Introducing Dress Fabrics Guest Blogger: Charlotte
Sewing a Fringe
Hi Everyone! Charlotte (@charlottewhincup) here to chat about my make for the Dress Fabrics Blog. Firstly, a wee bit of background info about myself. I started sewing about six years ago when I changed jobs to work in a tweed mill and it was from there that I’ve started trying to sewing my own clothes for around the past three years. I get a great buzz when someone compliments a dress or jumper that I’ve made myself – it’s so rewarding! I blog at Professional Stitch Ripper but am currently on a bit of a hiatus due to the arrival of my wee fella. I’m delighted to be part of Dress Fabrics Blogging Team so I can write the occasional blog post and still be involved in the sewing community!
Onto the important stuff. I chose the Chalk and Notch Fringe dress pattern as I knew I wanted a comfortable but stylish dress for my return from maternity leave to the dreaded work environment again. This is my second time making the Fringe pattern (I made the top previously) and it’s such a fun and quite simple pattern. The instructions are great and very straight forward, it’s a good choice for an advanced beginner. I made Version B with no alterations (with the exception of shortening the hem by about and inch and a half) and used just less than 1.9 meters.
I wanted a colourful fabric that drapes nicely and I chose the Viscose Twill in Fuchsia. If you’re unsure what viscose is, Maeve has a great blog post explaining all the different types of viscose fabric available. The viscose twill has a beautiful feel to it and has that lovely drape that you would expect from any viscose fabric. I prewashed the fabric and there was very little, if any, shrinkage. As for cutting, it’s a slippery devil. It was the first time I had used a rotarty cutter and mat and it seemed to work wonders. Place pattern piece, throw on some weights and away you go. If cutting with scissors, I’d recommend using lots of pins to minimise any slippage whilst cutting.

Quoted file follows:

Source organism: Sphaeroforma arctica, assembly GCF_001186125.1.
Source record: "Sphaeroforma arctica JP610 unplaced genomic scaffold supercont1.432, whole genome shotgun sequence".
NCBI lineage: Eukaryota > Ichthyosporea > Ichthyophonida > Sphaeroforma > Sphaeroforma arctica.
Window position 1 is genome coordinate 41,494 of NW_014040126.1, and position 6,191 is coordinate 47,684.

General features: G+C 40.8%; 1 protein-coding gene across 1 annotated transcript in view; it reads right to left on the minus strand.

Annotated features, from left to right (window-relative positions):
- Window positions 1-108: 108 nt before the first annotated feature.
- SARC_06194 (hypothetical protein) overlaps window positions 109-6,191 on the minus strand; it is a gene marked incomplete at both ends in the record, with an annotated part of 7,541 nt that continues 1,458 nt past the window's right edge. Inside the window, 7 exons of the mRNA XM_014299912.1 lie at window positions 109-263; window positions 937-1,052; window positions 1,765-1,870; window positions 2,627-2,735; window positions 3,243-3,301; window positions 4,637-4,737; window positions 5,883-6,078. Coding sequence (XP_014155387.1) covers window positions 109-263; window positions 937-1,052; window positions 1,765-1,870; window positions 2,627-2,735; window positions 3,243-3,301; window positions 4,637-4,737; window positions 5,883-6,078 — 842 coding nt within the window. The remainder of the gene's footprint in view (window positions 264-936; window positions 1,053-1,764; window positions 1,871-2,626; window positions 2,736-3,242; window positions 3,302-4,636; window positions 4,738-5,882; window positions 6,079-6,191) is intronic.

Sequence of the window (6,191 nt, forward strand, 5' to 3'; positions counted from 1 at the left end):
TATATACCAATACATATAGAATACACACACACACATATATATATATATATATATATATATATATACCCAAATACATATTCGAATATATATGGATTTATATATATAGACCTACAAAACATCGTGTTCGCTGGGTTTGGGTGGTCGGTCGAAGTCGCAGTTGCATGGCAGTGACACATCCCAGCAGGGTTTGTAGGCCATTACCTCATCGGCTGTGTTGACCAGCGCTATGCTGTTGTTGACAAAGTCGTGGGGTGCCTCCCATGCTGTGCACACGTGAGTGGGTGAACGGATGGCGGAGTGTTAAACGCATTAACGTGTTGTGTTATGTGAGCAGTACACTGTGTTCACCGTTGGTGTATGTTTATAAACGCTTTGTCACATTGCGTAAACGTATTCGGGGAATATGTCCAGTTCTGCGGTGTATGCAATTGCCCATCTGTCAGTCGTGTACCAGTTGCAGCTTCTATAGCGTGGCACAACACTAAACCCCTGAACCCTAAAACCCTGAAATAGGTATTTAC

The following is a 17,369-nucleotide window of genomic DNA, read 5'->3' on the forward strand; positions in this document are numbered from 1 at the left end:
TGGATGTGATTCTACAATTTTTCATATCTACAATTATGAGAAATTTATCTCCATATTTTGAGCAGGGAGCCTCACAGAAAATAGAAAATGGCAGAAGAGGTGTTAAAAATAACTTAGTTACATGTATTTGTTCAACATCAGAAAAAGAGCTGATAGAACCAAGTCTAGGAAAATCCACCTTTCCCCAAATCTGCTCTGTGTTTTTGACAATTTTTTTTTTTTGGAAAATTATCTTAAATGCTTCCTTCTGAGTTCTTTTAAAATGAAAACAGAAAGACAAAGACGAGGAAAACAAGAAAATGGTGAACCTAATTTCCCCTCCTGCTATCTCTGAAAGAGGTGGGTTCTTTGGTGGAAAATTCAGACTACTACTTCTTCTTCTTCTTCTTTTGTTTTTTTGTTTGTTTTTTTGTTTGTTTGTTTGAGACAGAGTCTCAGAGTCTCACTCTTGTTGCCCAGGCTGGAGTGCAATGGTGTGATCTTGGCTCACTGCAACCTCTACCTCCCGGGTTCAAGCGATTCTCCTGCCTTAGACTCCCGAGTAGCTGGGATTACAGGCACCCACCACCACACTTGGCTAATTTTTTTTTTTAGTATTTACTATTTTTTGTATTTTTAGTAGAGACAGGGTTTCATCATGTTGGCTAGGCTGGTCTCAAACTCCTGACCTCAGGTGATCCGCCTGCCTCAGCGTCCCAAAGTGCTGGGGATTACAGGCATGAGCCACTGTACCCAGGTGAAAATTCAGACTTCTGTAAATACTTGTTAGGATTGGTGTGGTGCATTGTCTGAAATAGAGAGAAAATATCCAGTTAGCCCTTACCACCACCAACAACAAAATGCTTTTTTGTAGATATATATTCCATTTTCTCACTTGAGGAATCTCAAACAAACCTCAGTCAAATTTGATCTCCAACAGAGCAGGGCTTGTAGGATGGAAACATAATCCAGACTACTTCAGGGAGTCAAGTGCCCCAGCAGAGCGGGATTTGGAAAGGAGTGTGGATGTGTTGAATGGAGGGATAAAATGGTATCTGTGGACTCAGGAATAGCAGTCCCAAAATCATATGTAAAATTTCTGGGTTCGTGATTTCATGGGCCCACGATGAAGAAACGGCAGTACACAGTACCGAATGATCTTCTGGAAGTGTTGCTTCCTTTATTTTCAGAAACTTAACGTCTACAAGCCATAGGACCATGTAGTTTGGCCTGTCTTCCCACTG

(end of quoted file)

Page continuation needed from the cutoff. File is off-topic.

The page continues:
I had sewn with the good old regular viscose before but never with a viscose twill. Because of the twill, it makes is much easier to distort the fabric while sewing. For example, shoulder seams may become stretched out. I would suggest using a lot of pins before even starting to sew. Feed or ease the fabric into your sewing machine while sewing rather than holding your fabric taught as to not stretch out your seams. That coupled with lots of pins and everything should come out perfect! As for finishing seams, an overlocker would be a great finish as the viscose twill frays quite a bit. Any method of finishing that results in the seam being encased is good. Basically, pinking shears or a zig zag stitch won’t cut it here. I used a regular needle on a basic sewing machine. I don’t have an overlocker so I finished my Fringe dress using French seams throughout (which was a task seeing as the seam allowance was 1cm).
When sewing up my Fringe dress, I didn’t use any iron on fusible (stabiliser) around the neck even though the pattern specified it. I’m not the biggest fan of fusible but I would recommend using the lightest fusible you can find for around the neck and even for the edge of the sleeve cuffs (possibly for the shoulder seams if you’re slightly heavy handed with handling your fabric). Just to make it a bit easier when top stitching and by using a light fusible, the drape of the fabric won’t be spoiled.
The fabric itself is quite warm even though it’s really lightweight. My fringe will be nice with tights in colder weather and also as a summer dress in Ireland. The colour is Fuchsia and is only €8 per meter which I thought was great value as the quality of the fabric is second to none. If you’ve only got a meter or so of lovely viscose twill, a Grainline Scout Tee or True Bias Ogden Cami would be good contenders.
Good fabric, good price, a little bit tricky to handle but otherwise it’s definitely a winner. Big thanks to Maeve at Dress Fabrics HQ for the wonderful fabric!
Thanks for your lovely post Charlotte – fair play to you for doing those french seams with a 1cm seam allowance. Enjoy wearing your fab dress.
We have lots of viscose fabrics in stock right now – perfect for dresses and tops for our spring & summer.
If you would like to become a guest blogger for us please send me an email at firstname.lastname@example.org.
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